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Knock, knock. Who's there? NAT. Nat who? A NAT URL-borne killer
Last year's slipstream technique revived to pierce vulnerable firewalls – browsers patched to thwart bypass attempts
Video Ben Seri and Gregory Vishnepolsky, threat researchers at Armis, have found a way to expand upon the NAT Slipstream attack disclosed last year by Samy Kamkar, CSO of Openpath Security.
NAT Slipstream v2 takes the technique further by allowing a hacker to penetrate a vulnerable NAT/firewall and reach any internal IP on the network, rather than just the IP address of the victim's device.
In other words, it may expose every connected thing on a targeted network – printers, video cameras, industrial control systems, and other unmanaged hardware – to the internet. Such devices, which generally lack security controls, may then be compromised and commandeered or otherwise abused.
When Kamkar corresponded with The Register last year, he noted that browsers support protocols like WebRTC TURN (Traversal Using Relays around NAT) that evade port blocks and might be useful for further attacks.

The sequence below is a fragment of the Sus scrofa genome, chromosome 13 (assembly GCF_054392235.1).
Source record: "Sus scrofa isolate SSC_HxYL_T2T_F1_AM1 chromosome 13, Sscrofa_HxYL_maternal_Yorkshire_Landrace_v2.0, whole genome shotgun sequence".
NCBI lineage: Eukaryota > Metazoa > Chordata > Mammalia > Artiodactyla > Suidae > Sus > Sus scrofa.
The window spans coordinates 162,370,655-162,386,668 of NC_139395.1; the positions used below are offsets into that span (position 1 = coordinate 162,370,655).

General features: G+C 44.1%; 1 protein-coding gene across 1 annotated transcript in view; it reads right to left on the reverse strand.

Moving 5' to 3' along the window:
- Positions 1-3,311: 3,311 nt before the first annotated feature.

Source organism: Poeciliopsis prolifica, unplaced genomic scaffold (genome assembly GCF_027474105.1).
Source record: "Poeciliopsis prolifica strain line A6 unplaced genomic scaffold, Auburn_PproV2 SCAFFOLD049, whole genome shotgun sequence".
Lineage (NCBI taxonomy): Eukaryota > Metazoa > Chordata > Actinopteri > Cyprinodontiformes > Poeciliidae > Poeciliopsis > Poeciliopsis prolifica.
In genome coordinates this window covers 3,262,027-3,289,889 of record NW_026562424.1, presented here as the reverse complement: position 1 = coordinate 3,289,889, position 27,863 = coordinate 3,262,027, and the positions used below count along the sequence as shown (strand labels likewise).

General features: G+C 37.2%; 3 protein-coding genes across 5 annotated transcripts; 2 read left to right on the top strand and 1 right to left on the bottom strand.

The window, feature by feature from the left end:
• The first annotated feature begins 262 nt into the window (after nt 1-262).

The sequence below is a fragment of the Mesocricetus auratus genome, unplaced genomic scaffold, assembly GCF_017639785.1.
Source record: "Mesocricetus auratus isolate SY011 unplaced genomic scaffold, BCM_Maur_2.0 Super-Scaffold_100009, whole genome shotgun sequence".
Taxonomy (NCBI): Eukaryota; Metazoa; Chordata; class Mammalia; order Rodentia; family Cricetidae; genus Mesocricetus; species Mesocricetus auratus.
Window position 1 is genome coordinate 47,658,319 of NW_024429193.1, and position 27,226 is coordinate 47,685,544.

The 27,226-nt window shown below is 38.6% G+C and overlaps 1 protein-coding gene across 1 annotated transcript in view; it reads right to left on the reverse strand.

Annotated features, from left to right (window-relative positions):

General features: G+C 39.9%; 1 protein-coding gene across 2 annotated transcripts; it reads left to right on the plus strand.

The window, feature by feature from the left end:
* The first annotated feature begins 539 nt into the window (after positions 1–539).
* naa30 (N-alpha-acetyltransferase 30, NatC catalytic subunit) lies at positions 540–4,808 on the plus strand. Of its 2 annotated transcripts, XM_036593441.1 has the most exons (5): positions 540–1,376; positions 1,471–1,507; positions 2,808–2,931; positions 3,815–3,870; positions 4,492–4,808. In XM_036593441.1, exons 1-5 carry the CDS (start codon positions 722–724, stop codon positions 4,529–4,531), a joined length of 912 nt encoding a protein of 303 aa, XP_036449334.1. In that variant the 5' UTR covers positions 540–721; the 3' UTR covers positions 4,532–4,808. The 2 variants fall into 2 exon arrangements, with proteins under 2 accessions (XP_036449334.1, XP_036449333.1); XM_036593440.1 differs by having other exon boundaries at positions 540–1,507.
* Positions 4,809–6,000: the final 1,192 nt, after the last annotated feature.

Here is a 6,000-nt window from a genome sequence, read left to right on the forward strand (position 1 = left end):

You were warned
NAT Slipstream v2 validates that supposition. It relies on H.323, a VoIP protocol similar to SIP, and WebRTC TURN.
The process is demonstrated in this video:
But Seri and Vishnepolsky add that the risk presented by this attack depends upon how the traffic gets handled and the specific implementation of the targeted system because not all NATs provide ALGs nor enable them by default.
On Linux 4.14 and above, they observe, the exploited ALG behavior is disabled by default for security reasons. At the same time, they point out that consumer-grade routers rely on older Linux versions and some Linux-based products re-activate the vulnerable behavior. They said that OpenWRT, a Linux based router distribution using the 4.1 kernel, is not affected, but "most routers/NATs/firewalls are affected at least in some way."
The researchers disclosed their findings to the major browser vendors back in November 2020, and patches, consisting of port restrictions, have been deployed since then.
Chrome's fix arrived in v87.0.4280.141, on January 6, 2021. Microsoft Edge also deployed its fix, in v87.0.664.75, Apple released Safari v14.0.3 beta, with a stable channel release expected soon. And Mozilla's fixed up Firefox 85 arrived on Tuesday, January 26.
Seri and Vishnepolsky expressed doubt that these defenses will be the end of this particular attack vector. NATs, they say, were designed at a time when security was not a priority.
"Legacy requirements such as ALGs, are still a dominant theme in the design of NATs, today, and are the primary reason bypassing attacks are found again and again," they conclude. ®